Photos | Daniel Anderson
“With a pond next to the parking lot and a gumball machine selling turtle food in the lobby, we felt we were barking up the right tree.”
Catfish are sort of a big deal to me. I guess it’s more of a Mississippi thing than it is in Alabama; we just don’t have very many catfish houses around here. Back when I was chasing Katie around trying to convince her to move to Mobile, I would often hear stories of her lunch hours being spent at Charlie’s Catfish in Ellisville, Mississippi, just off the interstate on U.S. Route 15. Those stories would often conjure up feelings of jealousy mixed with pride that the girl knows her catfish.
You can tell real catfish fans by how they order. It’s never filets except for the kiddie menu. True lovers of catfish settle for nothing less than whole catfish. That gritty batter, a little salty — it’s a lot of work until you get the hang of it. As a seasoned diner you can zip right through a fish or two with ease. The crispy fins are like potato chips to me. The skeleton adds flavor to the flesh that is lacking in filets, but for certain the best part of the catfish, to me, is the collar. That curled bit of meat where the head used to be is farm-raised gold.
So when a couple of Mississippi kids who now proudly call Mobile home get a craving for catfish, it’s hard to stop them. We nosed around the pages of eateries and telephone apps and found Catfish Junction just a hop, skip and a jump away in Saraland.
With a pond next to the parking lot and a gumball machine selling turtle food in the lobby, we felt we were barking up the right tree. Led to a table past the banquet room, where a seminar on energy saving or something similar (we never got a straight answer) was holding the attention of some 10-15 of our neighbors to the north, the dining room we found was perhaps even better than what you might expect. Catfish houses aren’t normally the fanciest of all the structures in your community but this one was nice enough.
The signature opener at Catfish Junction is hush puppies with Rotel cheese dip. This is a practice of which I am fond and can report that Jordan’s Catfish just across the state line on Highway 45 is another establishment that employs this technique. Today the flavor was just right. White cornmeal is always the way to my heart, but though these were tasty they had a bit of sogginess to them, usually curable by turning up the heat on the oil. Dunked in cheese, it made little difference. We ate them happily.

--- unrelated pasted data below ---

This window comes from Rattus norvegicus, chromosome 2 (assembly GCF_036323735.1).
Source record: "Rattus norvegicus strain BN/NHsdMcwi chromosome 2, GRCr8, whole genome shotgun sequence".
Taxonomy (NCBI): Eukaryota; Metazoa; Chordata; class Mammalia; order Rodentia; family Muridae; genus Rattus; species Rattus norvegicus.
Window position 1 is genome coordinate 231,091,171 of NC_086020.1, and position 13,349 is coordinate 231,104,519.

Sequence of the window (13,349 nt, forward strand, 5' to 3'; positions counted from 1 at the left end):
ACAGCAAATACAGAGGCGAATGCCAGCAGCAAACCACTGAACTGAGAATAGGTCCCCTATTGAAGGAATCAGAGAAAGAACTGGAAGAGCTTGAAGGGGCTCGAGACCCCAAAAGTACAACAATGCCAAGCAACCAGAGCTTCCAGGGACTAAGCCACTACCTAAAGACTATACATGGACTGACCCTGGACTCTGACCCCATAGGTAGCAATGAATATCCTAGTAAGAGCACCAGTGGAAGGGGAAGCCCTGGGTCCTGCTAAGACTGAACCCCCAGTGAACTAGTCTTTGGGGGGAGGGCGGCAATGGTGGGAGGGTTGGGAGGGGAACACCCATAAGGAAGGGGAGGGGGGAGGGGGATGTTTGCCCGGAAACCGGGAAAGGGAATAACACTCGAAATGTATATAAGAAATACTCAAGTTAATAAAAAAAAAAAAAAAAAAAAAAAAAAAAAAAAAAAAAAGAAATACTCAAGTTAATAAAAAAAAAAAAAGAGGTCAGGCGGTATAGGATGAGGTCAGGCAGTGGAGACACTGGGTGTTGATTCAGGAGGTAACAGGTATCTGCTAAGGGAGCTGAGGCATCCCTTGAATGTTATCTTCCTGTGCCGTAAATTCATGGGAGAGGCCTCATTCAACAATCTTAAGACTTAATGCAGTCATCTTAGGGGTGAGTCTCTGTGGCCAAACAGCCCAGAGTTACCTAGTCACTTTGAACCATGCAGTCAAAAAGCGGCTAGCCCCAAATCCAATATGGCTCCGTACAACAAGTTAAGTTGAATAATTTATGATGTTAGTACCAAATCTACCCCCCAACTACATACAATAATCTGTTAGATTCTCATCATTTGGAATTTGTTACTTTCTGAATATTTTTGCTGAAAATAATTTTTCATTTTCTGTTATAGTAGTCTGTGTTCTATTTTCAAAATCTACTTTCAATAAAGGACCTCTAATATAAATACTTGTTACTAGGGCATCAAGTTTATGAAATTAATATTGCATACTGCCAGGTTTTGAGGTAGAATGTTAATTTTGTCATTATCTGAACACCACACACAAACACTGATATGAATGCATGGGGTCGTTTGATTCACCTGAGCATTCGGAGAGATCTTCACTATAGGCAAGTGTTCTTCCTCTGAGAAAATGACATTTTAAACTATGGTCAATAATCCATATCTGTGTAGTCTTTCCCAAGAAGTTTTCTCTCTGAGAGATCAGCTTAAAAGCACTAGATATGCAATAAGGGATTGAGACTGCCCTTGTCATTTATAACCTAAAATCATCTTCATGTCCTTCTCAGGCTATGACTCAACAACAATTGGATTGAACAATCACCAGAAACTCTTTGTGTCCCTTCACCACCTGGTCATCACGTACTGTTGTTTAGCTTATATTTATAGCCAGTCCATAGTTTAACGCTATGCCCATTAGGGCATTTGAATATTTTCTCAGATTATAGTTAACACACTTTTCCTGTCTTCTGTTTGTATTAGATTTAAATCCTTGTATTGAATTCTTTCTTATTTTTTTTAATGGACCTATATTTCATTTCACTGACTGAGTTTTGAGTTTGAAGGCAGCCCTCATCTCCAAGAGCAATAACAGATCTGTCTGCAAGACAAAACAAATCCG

Our first order was something called Smothered Taters ($8.59). We know scattered and smothered very well. This is more like the Crazy Fries of the Prichard scene. French fries piled high were topped with shredded cheddar cheese, bacon bits, green onions. They could’ve stopped there but they didn’t. Pulled pork, spicy ranch dressing and house barbecue sauce added to the ridiculousness of it all.
This would be great in a dorm room full of stoners and college kids just returning from a keg party. It’s good but a little too much for the adult in me, but these crazy and stupid fries are a thing now. It’s a mountain of food if you’re looking for a value, and your kids are sure to love them.
Swamp Soup ($3.99 per cup) is Catfish Junction’s nod to seafood gumbo. The menu says they “throw in almost everything you’d find in the bayou.” It is a little different, which I guess is why they don’t call it gumbo, but it is a roux-based soup with seafood, served with crackers and hot sauce.
We were treating every dish as if it were family style, so lines were blurred as to which of us ordered what, but officially I hung my name on the Fried Gulf Oysters ($18.99). More a flour batter than cornmeal, over a dozen oysters covered the plate and maintained that medium to smaller size I love. Katie helped herself to a few and I enjoyed a spoonful of sweet baked beans. The better side item was the coleslaw, which had me fumbling for the remaining hush puppies.
On record Katie ordered the Deep South Duo ($18.99), with her choices fried whole catfish and fried shrimp. The shrimp had some sort of batter that differed from the fish or the oysters. They were still good, just the right size, meaning very large and not overdone. The accompanying whole catfish was the best of all the proteins. Fried crispy and in the right batter, it hit the spot most of all.
Most surprising was that Catfish Junction had a small beer and wine list and I was able to enjoy a not-too-shabby pinot grigio with my meal after the preliminary round of sweet tea (I only drink sweet tea with catfish, for some reason).
If we were giving this place a grade, I’d have to say it’s about a B. Even though there are a few things I would prefer different, I would be inclined to return or at least recommend. It’s better than some of the reviews online, but you know how that goes. I did enjoy the catfish, slaw and hush puppies. Can’t we just admit that’s what this is really about?